OLYMPIA, Wash. - It's like a math problem that can't be solved, as state budget forecasters struggle to predict how much income Washington State and others can count on.
A new report says in 2009, half of the states overestimated their revenues by more than 10 percent and, despite technology improvements, forecasting errors have become more frequent. It says the recession is part of the problem, and some of the inaccuracies can be blamed on the types of income states depend on.
The Pew Center on the States
released the report in conjunction with the Nelson A. Rockefeller Institute of Government
. Pew researcher Stephen Fehr says Washington has learned just how fast the revenue picture can change when people stop buying things.
"If you're a state that relies on sales tax heavily - whether it's Washington or Florida or Nevada - it's going to hit you even harder, and that's going to make it more difficult to predict how much you have coming in when you're faced with that kind of volatility. That's what happened in those three states."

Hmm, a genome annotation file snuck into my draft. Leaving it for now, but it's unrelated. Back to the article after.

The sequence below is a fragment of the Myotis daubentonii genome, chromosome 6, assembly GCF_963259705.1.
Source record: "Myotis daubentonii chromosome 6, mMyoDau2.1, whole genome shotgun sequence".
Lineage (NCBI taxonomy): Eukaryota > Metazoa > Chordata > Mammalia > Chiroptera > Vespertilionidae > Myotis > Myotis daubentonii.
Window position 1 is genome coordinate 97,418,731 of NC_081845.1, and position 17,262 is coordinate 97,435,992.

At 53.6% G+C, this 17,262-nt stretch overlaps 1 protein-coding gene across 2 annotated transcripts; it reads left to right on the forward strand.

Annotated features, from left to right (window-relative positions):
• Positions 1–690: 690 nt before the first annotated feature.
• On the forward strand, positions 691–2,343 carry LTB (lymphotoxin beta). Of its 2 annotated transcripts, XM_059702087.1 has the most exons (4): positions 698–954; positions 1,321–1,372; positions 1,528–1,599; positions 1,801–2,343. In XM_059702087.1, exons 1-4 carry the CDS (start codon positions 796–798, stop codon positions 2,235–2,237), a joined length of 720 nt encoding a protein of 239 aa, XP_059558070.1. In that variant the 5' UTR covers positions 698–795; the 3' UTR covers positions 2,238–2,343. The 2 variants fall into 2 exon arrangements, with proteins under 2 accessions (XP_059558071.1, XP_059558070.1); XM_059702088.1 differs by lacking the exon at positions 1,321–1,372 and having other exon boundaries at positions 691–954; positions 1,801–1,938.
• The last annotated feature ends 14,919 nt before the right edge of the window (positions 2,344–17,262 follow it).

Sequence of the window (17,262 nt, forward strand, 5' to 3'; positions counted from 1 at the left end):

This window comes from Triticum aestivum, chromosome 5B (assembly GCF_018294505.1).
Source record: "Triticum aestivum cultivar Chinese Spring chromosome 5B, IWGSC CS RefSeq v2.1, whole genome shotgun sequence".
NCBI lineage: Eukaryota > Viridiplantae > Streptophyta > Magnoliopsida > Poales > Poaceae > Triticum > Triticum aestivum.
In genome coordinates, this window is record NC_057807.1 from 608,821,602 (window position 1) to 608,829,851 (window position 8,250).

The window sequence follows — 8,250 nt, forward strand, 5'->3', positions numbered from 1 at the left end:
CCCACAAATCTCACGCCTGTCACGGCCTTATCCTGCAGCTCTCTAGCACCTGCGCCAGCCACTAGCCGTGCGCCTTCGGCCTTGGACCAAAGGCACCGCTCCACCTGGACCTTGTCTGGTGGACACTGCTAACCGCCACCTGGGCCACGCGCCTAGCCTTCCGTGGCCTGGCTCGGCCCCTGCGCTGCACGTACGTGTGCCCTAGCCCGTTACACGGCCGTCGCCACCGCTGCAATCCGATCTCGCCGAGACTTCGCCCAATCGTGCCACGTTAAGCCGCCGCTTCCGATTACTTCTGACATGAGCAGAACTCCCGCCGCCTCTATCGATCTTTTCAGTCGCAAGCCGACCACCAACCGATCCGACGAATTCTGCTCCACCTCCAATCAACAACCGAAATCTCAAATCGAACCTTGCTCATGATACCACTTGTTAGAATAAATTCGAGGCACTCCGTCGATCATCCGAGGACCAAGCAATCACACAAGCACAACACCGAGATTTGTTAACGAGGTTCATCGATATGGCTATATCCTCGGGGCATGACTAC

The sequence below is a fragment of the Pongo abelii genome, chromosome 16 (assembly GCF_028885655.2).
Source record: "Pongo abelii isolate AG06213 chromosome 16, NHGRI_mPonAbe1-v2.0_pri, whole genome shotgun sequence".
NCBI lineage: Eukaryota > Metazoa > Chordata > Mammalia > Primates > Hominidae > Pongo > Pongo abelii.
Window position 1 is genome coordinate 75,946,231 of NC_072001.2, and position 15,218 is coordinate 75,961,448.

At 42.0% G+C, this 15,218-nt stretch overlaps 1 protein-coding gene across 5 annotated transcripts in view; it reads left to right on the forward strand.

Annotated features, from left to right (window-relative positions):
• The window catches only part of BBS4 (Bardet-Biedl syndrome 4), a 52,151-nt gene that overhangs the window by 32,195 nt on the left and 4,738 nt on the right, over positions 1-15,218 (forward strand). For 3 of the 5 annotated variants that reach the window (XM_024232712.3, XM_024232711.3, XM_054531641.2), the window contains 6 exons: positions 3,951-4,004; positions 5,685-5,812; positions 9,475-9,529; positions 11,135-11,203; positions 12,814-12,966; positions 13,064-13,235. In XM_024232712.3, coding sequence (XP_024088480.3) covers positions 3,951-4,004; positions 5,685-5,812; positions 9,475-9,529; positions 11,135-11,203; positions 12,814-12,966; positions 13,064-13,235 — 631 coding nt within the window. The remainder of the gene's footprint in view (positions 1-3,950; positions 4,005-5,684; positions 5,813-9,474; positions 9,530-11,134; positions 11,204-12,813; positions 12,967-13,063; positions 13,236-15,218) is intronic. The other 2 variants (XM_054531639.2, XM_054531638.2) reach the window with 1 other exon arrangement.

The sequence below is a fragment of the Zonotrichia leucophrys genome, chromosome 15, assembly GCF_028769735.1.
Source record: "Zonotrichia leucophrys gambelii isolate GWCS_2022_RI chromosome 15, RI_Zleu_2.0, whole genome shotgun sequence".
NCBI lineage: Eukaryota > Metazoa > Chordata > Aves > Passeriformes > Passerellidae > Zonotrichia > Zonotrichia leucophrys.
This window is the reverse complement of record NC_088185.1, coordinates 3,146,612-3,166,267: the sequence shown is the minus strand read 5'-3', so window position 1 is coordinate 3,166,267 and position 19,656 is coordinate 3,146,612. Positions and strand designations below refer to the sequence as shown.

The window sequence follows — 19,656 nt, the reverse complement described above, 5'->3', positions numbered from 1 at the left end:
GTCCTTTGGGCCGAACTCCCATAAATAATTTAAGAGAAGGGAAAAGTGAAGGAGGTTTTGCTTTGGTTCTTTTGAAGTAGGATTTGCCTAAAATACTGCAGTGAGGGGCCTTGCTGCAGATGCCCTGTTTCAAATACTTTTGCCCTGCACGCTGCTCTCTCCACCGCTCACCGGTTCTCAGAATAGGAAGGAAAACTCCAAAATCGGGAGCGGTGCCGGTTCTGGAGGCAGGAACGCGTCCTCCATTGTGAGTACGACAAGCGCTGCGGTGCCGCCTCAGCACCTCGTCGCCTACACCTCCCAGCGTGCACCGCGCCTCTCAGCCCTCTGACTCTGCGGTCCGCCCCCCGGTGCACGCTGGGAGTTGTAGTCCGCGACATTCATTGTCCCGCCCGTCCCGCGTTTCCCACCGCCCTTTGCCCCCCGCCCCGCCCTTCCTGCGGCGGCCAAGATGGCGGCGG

Washington relies on sales tax for more than half of the state's income.
The study examined the last 23 years of budget forecasts for every state. Forecast accuracy matters to states for the same reason it matters to individual households, explains Fehr.
"It's just like when you estimate your own revenue for your own family budget: You've got to know about how much money you have coming in. It's important for a state to get that right."
The study says some states are now doing more frequent forecasting or changing the timing of their forecasts to improve accuracy. Washington requires that what it terms both "optimistic" and "pessimistic" versions of the forecast be made.
The latest forecast came out in November, with the state Economic and Revenue Forecast Council saying the economy is "off life support, but still in intensive care." The next forecast is expected in about two weeks.
The Washington revenue forecast can be viewed online at www.erfc.wa.gov
. The Pew
report is also available online, at www.pewtrusts.org